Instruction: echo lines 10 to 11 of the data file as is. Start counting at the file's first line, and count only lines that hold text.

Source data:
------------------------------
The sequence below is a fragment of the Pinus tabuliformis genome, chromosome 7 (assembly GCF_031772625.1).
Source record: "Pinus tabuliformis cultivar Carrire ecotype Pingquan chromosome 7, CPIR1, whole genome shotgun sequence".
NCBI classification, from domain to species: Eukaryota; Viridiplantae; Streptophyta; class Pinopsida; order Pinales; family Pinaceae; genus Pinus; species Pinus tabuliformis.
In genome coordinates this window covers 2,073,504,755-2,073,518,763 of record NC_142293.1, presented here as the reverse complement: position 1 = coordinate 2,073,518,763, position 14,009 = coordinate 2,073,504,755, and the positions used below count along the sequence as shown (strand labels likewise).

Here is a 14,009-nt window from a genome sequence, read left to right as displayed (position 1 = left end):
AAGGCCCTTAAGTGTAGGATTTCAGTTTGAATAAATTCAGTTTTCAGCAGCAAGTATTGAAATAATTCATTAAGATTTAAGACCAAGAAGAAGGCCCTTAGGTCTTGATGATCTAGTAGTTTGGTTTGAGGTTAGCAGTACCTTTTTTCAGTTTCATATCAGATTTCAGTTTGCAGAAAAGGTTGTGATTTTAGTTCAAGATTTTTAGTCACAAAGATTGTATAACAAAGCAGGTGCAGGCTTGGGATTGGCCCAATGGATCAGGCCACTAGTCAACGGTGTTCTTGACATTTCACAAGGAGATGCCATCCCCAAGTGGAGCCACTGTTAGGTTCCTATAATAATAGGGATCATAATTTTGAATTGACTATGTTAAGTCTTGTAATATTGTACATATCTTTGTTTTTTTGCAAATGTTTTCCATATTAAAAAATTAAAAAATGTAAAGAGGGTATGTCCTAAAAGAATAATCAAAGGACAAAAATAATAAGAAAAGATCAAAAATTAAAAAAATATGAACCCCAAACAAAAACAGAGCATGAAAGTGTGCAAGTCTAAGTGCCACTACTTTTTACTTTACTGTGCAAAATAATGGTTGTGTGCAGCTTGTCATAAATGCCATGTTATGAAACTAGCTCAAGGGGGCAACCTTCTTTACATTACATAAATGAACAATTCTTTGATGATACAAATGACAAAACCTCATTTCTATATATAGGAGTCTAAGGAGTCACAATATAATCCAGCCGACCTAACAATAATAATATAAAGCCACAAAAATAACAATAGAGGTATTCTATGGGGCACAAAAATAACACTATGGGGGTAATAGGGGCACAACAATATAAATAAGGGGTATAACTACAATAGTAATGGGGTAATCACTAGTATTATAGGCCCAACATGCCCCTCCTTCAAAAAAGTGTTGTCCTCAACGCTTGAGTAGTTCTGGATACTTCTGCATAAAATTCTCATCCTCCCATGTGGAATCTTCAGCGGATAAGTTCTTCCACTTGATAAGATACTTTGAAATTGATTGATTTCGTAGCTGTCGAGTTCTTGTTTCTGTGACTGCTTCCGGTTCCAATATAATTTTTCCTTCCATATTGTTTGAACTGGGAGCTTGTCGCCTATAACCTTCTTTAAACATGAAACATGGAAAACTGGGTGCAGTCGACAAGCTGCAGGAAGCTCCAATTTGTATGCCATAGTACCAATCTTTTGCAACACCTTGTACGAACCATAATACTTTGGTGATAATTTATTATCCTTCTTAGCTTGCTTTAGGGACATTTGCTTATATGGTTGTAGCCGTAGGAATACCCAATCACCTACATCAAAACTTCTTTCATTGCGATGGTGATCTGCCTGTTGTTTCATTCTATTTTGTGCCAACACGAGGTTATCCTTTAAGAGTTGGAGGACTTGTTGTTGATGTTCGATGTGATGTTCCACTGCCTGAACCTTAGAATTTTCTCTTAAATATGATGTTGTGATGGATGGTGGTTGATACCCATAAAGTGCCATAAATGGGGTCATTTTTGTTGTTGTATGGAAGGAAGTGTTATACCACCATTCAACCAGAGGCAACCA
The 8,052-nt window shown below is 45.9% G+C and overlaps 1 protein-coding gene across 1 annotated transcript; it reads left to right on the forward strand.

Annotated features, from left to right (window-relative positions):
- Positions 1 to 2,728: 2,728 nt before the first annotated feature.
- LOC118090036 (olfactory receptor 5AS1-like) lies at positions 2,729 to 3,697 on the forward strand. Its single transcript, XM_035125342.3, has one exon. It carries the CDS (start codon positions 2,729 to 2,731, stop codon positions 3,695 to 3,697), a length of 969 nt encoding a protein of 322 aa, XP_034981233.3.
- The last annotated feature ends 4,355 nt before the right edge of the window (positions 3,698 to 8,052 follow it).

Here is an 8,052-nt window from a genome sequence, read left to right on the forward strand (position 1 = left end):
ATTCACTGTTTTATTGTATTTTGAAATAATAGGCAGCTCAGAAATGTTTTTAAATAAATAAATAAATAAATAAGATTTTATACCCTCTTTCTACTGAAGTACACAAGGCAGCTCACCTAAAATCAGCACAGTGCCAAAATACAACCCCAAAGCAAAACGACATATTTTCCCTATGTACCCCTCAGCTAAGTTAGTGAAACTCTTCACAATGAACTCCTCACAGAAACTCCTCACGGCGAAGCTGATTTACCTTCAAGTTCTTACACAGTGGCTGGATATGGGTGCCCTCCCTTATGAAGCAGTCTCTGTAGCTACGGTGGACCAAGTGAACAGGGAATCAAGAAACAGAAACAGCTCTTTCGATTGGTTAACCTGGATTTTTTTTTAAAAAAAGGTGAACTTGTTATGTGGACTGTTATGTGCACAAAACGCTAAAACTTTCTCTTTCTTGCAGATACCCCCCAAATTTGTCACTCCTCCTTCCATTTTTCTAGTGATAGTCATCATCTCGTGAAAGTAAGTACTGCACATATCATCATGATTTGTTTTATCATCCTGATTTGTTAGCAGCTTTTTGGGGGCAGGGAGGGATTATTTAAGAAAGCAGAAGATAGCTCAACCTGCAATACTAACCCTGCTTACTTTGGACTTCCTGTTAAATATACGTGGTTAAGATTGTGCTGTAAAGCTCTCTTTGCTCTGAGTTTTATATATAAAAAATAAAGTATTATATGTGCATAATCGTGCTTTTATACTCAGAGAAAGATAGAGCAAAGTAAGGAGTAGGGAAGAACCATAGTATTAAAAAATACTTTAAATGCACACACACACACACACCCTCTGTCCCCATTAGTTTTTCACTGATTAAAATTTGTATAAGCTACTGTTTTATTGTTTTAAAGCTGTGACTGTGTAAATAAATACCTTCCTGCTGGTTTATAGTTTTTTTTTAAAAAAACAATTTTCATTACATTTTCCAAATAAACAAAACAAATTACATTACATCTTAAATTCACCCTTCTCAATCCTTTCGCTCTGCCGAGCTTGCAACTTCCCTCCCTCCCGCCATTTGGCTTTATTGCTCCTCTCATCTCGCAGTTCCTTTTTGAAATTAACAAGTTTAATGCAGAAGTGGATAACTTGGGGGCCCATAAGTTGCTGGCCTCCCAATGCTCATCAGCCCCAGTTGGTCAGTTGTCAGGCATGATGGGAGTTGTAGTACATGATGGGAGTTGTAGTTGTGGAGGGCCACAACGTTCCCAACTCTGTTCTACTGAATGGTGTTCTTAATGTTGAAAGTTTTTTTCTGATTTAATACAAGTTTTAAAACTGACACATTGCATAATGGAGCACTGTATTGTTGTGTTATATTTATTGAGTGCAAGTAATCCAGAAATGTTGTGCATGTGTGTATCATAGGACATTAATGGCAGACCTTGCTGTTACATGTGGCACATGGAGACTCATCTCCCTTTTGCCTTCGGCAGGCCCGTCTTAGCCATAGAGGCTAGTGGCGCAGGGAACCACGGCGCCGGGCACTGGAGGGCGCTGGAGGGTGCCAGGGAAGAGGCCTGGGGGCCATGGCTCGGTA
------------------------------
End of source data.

- LOC118090036 (olfactory receptor 5AS1-like) lies at positions 2,729 to 3,697 on the forward strand. Its single transcript, XM_035125342.3, has one exon. It carries the CDS (start codon positions 2,729 to 2,731, stop codon positions 3,695 to 3,697), a length of 969 nt encoding a protein of 322 aa, XP_034981233.3.
- The last annotated feature ends 4,355 nt before the right edge of the window (positions 3,698 to 8,052 follow it).